The best thing about the film is Ben Johnson’s turn as Morales; Johnson was not what you would call a great actor by any stretch of the imagination…but he had enough charisma and presence to overcome his thespic handicaps; Ben might have snagged his Best Supporting Actor Oscar for his role as Sam the Lion in The Last Picture Show (a role Jimmy Stewart foolishly turned down) but my particular favorite of his performances is as “Mister” in the 1975 western Bite the Bullet. Ben’s the classiest thing in Sundown—a no-nonsense lawman decked out (in the manner of the real-life Gonzaullas) in an impeccable white suit and ten-gallon hat who at times expresses a honest concern that the killer he’s after is smarter than he is. Dawn Wells’ role in the movie is fairly brief (she was supposed to work eight days but wrapped up her scenes in one-and-a-half) but Gilligan’s Island fans might get a kick out of seeing her on the run from a serial killer in a cornfield (Wells also appeared in the director’s 1975 film Winterhawk, which features Doris Day(s) regular Denver Pyle in the cast).
Sundown is a bit tamer on the gore than some modern movies—but its celebrated sequence involves the grisly death of one of the victims by trombone. Yes, you read that right—the Phantom attaches a knife to the slide end of the musical instrument, and kills a woman while attempting to channel his inner Glenn Miller. (This is one of the plot details with which Pierce took some dramatic license—while there was a musical instrument involved in one of the murders, it was a saxophone…and not outfitted with a knife.) For a low-budget 1970s movie, Sundown manages to capture a fairly accurate evocation of its 1946 time period (just don’t look too closely at some of the 70s haircuts). The only real debit in the movie is some unfunny comedy relief that throws the mood of the film askew; director Pierce shoulders the blame for this one because he plays a bumbling patrolman nicknamed “Sparkplug” who for reasons unexplained is assigned the task acting as Morales’ chauffeur. (There’s an extended sequence—complete with bucolic “comedy” music—in which Mr. Plug manages to get a police vehicle stuck in a swamp; I kept expecting to see the Duke boys being chased by Roscoe P. Coltrane about that time.)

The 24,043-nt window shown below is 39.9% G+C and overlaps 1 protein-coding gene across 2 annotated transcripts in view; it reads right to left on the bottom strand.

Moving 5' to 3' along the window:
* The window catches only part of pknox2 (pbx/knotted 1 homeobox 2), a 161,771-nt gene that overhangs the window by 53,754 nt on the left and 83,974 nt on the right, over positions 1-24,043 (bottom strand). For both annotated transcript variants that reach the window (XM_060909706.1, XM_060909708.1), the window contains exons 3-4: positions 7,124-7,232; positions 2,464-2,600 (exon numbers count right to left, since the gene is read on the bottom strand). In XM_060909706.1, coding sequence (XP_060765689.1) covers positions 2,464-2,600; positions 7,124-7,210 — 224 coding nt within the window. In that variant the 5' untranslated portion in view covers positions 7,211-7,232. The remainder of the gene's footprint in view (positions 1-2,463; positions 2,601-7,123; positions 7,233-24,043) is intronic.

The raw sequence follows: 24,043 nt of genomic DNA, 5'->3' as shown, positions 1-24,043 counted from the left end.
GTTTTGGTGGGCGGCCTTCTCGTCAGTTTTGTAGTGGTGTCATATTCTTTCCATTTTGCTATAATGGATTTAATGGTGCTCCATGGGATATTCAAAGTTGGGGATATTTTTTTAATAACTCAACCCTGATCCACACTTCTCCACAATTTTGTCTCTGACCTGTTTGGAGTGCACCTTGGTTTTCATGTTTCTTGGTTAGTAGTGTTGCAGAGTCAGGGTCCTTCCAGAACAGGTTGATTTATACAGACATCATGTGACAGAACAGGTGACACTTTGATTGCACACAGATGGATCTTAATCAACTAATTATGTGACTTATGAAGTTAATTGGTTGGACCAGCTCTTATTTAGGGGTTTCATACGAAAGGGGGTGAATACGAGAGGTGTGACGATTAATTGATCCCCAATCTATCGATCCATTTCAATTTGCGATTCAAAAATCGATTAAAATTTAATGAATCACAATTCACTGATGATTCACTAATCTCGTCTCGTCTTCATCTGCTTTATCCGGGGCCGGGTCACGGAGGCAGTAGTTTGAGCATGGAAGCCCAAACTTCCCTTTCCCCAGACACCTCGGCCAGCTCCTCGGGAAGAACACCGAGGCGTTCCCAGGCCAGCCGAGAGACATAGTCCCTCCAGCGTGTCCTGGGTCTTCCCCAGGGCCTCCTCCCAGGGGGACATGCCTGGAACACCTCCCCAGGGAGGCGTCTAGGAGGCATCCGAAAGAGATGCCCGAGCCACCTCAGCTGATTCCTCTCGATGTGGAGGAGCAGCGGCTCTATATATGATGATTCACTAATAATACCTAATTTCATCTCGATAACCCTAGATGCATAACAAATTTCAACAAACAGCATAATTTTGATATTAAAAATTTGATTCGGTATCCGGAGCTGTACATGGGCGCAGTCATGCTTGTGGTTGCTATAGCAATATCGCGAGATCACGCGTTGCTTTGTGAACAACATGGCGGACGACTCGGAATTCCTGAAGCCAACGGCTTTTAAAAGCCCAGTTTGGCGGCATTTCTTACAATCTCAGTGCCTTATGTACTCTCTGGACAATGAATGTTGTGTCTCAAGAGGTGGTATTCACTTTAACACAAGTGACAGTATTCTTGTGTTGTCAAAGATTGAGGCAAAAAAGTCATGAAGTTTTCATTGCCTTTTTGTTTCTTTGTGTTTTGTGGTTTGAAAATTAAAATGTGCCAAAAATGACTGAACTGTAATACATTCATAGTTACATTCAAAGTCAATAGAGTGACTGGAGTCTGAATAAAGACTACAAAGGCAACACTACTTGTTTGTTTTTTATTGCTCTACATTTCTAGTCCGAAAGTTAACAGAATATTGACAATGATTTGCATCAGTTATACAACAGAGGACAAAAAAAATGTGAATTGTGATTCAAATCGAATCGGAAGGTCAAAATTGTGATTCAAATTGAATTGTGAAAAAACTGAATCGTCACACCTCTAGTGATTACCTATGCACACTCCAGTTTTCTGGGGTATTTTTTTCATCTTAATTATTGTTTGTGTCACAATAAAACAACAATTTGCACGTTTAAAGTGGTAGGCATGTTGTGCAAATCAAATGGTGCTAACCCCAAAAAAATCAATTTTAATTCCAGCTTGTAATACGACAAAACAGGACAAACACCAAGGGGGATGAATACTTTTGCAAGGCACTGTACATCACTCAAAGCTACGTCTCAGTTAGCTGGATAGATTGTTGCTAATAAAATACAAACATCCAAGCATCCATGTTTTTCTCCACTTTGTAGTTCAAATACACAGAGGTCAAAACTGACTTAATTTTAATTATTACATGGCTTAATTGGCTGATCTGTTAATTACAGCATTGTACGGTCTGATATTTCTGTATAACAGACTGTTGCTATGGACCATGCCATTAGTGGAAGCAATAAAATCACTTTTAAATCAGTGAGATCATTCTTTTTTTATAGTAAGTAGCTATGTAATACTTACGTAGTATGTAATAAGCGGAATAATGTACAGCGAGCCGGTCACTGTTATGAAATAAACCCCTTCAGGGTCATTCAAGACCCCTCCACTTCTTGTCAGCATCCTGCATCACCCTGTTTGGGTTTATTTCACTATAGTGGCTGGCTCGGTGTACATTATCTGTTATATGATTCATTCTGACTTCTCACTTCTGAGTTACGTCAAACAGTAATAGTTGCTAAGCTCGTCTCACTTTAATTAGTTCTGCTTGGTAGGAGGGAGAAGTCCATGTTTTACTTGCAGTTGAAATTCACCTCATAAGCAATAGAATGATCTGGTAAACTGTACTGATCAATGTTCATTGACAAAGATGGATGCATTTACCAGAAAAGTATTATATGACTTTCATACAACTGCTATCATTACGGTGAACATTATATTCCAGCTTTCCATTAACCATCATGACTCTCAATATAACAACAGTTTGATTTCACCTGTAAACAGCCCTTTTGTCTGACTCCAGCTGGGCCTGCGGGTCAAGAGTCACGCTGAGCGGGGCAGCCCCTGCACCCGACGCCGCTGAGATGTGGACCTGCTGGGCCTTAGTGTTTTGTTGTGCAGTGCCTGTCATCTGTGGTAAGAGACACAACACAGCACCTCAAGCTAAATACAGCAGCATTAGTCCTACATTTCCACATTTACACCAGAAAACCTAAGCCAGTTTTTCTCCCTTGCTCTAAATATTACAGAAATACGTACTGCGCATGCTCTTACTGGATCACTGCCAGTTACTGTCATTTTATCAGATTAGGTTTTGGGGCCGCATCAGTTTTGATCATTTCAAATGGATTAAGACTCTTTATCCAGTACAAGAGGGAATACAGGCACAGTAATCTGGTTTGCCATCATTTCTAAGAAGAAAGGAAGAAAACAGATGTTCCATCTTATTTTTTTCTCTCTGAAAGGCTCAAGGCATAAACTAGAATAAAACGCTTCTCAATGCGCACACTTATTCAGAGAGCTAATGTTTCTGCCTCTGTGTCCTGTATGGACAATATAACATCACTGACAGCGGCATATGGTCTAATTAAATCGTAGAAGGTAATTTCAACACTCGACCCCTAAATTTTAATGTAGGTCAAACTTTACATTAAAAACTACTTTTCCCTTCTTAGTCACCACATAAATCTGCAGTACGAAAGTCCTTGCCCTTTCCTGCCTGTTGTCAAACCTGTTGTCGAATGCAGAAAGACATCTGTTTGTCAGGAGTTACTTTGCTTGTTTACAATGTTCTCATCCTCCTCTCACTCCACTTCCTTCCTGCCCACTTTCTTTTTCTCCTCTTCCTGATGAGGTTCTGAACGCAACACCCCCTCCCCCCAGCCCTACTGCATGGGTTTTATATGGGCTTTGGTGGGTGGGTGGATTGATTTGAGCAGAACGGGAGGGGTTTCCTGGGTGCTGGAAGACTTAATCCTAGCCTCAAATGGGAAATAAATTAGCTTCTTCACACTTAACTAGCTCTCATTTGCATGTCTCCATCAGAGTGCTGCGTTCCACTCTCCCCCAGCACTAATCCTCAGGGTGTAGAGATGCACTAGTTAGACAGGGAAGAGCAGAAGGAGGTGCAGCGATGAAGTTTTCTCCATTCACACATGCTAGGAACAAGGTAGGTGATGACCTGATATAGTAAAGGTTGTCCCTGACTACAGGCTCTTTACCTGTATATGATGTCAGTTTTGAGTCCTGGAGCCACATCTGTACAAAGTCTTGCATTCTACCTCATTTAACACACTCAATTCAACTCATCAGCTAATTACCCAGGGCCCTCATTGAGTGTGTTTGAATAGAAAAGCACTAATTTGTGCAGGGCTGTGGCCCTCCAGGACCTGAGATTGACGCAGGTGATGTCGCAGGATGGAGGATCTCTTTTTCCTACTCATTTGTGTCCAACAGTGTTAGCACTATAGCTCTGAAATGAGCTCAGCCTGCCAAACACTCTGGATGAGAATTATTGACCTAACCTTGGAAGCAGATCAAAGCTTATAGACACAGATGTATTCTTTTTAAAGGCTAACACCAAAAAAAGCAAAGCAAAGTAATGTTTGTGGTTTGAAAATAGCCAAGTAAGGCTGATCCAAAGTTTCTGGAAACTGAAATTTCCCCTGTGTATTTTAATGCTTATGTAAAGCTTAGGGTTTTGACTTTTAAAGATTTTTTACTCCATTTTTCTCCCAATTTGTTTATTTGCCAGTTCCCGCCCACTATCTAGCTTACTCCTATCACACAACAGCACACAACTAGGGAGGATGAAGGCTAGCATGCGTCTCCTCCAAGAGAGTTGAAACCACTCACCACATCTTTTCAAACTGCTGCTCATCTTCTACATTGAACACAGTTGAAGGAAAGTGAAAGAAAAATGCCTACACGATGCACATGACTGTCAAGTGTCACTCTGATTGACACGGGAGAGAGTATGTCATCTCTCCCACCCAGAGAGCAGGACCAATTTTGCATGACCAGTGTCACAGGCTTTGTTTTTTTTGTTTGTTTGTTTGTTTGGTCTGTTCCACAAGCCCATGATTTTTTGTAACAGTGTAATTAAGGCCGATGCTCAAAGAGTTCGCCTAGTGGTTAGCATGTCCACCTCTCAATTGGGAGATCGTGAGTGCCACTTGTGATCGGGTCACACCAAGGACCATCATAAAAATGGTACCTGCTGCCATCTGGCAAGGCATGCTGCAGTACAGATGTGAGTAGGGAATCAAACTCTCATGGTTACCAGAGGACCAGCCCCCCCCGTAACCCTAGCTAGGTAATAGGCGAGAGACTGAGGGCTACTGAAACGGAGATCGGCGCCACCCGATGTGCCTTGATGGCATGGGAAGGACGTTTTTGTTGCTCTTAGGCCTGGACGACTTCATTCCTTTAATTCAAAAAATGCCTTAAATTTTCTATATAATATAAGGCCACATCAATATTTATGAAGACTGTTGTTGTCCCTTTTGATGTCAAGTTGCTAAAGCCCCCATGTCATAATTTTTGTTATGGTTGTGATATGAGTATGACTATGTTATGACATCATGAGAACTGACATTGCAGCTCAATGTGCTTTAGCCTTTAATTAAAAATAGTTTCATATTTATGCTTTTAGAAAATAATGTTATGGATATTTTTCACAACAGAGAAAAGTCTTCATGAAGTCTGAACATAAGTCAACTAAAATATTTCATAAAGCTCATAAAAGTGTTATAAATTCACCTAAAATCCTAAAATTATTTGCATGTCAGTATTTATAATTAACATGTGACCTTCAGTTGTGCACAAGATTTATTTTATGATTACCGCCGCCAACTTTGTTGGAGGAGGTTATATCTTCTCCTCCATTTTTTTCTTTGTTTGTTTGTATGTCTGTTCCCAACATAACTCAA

For many years, the cult following of The Town That Dreaded Sundown had plenty to do with its limited accessibility; it had seen a VHS release twice in the 1980s but until its 2013 unveiling on DVD (though it did get shown on The Greatest Cable Channel Known to Mankind™ on two occasions), Sundown’s availability to its fans was mostly reserved to its yearly screening at Texarkana’s “Movies in the Park” festival held in Spring Lake Park. (The festival, which runs from May to October, traditionally features Sundown as the last movie on the schedule.) I’d recommend checking out the Blu-ray/DVD combo of Sundown because it’s paired with another Charles B. Pierce effort, The Evictors (1979)—which the director considered one of his best films. (There are also some bodacious extras on the set as well.)